Saturday, January 31, 2009

Christ and Culture: The Enduring Problem

The intro post from a week ago covers the end of this chapter, but there was plenty before it. Niebuhr spends the bulk of this chapter explaining what he means by Christ and what he means by culture. Since he is attempting to include the broad spectrum of Christianity, the definition of Christ is broad, but his summary statement might help (and it might not):
The power and attraction Jesus Christ exercises over men never comes from him alone, but from him as Son of the Father. It comes from him in his Sonship in a double way, as man living to God and God living with men. Beliefr in him and loyalty to his cause involves men in the double movement from world to God and from God to world. Even when theologies fail to do justice to this fact, Christians living with Christ in their cultures are aware of it. For they are forever being challenged to abandon all things for the sake of God; and forever being sent back into the world to teach and practice all the things that have been commanded them. (p. 29).
Niebuhr’s definition of culture is not precise, but he speaks of the elements of it: civilization, human achievement, values, the focus on the good for man, and the temporal and material realization of values.

This leads to a few great sentences before he sketches the options:
Given these two complex realities – Christ and culture – an infinite dialogue must develop in the Christian conscience and the Christian community. In his single-minded direction toward God, Christ leads men away from the temporality and pluralism of culture. In its concern for the conservation of the many values of the past, culture rejects the Christ who bids men rely on grace. Yet the Son of God is himself child of a religious culture, and sends his disciples to tend his lambs and sheep, who cannot be guarded without cultural work. The dialogue proceeds with denials and affirmations, reconstructions, compromises, and new denials.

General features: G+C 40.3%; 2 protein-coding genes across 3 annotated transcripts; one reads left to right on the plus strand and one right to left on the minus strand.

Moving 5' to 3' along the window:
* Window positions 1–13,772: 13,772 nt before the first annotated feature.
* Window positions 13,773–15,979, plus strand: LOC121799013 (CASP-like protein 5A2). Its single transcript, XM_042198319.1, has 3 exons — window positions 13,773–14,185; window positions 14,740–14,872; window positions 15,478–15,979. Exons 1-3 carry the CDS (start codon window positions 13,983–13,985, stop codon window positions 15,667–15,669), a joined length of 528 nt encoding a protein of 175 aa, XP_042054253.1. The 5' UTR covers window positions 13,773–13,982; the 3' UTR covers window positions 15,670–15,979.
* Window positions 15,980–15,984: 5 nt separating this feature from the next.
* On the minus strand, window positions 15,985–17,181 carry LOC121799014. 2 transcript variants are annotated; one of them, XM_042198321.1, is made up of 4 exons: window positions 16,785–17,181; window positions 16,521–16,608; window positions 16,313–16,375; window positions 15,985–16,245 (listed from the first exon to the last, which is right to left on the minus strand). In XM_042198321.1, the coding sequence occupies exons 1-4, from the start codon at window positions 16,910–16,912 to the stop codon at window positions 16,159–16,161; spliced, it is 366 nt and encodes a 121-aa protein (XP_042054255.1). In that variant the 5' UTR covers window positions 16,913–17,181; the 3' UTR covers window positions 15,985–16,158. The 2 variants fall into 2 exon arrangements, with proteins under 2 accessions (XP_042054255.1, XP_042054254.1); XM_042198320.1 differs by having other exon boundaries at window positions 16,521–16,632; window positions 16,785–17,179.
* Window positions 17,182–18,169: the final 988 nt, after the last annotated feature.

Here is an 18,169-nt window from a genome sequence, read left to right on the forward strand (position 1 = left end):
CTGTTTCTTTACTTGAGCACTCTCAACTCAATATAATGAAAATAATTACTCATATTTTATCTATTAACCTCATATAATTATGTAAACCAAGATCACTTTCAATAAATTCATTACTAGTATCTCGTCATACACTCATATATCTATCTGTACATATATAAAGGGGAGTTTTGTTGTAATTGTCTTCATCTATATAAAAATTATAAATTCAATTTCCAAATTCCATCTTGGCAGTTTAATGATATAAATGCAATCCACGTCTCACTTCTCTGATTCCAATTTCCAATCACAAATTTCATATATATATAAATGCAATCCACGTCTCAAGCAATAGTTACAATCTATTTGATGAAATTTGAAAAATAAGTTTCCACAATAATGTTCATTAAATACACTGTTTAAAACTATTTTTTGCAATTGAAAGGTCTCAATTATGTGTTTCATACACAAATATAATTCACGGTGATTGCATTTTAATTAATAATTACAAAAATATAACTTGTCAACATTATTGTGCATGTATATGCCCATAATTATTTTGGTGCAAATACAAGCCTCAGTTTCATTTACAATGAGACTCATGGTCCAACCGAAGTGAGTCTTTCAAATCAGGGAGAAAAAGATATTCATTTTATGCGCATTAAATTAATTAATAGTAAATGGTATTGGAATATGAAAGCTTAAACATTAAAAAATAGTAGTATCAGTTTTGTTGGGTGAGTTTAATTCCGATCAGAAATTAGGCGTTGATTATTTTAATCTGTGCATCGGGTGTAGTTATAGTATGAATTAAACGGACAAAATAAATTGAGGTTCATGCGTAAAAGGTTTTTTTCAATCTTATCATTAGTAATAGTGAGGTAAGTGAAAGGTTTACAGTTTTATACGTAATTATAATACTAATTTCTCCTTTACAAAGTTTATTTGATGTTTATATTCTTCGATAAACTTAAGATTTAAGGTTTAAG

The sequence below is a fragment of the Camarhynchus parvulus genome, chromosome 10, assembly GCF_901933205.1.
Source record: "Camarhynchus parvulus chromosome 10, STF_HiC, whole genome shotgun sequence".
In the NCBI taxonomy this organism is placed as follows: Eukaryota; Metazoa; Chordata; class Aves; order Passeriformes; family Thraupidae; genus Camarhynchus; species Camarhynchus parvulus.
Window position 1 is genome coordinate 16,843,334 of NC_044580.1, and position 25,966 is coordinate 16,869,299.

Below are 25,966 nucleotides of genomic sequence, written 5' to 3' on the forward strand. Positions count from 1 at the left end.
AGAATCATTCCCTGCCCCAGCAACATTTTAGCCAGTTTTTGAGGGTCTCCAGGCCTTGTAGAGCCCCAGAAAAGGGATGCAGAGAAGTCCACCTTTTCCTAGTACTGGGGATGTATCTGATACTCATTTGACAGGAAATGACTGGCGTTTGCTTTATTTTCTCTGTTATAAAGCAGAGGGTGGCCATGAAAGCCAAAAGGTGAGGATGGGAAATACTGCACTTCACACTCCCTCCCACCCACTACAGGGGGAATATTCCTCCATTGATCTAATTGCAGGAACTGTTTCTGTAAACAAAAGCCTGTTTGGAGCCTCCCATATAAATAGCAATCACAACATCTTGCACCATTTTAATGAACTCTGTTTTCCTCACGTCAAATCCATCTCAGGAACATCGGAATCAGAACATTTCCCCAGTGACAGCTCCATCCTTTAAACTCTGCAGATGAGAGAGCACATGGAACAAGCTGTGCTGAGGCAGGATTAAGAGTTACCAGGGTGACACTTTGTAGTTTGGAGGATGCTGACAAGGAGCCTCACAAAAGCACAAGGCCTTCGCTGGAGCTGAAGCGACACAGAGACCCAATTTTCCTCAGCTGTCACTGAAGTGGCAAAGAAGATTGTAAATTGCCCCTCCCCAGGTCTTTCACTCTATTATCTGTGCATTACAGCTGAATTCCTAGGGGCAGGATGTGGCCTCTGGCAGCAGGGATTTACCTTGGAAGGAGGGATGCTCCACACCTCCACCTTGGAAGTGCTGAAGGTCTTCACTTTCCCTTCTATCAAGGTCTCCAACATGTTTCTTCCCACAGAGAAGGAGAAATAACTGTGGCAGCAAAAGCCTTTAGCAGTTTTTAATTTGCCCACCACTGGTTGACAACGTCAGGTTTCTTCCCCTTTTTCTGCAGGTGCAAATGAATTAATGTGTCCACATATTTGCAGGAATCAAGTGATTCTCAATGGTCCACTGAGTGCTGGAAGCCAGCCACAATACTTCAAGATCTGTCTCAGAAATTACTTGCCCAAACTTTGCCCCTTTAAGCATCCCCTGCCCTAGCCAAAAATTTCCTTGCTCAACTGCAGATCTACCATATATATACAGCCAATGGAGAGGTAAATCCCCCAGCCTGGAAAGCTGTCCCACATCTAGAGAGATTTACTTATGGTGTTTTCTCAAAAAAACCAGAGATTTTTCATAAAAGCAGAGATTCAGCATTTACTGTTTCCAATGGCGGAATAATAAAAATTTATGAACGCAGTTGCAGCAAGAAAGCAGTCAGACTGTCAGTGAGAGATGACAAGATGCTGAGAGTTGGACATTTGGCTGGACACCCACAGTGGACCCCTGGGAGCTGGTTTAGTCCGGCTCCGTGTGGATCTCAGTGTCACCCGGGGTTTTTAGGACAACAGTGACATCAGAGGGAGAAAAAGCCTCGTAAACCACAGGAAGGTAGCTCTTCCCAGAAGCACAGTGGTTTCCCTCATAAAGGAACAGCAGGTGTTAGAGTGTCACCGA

Working through these is the content of the rest of the book. Chapters are long so it may take a while to get through this, but I think it will be fruitful work…

1 comment:

David said...

You identified the two most controversial and fundamental points of the book- Niebuhr's Christology and definition of culture.

From my reading one's doctrine of Christ distinguishes you between the "radical" and "centrist" perspectives. If you have a low doctrine of Christ (focusing on Christ's humanity) you will tend to be Against or Of culture. If you have a higher doctrine of Christ (human and divine) you will be more centrist (Above, Paradox, or Transforming Culture).

One of the big limitations of Niebuhr's book is his definition of "culture." He takes it for granted. This is where Carson's critique is valuable- and Neibuhr betrays himself as a man of his day. Niebuhr only can think of White, American middle class Christianity in the 1950s.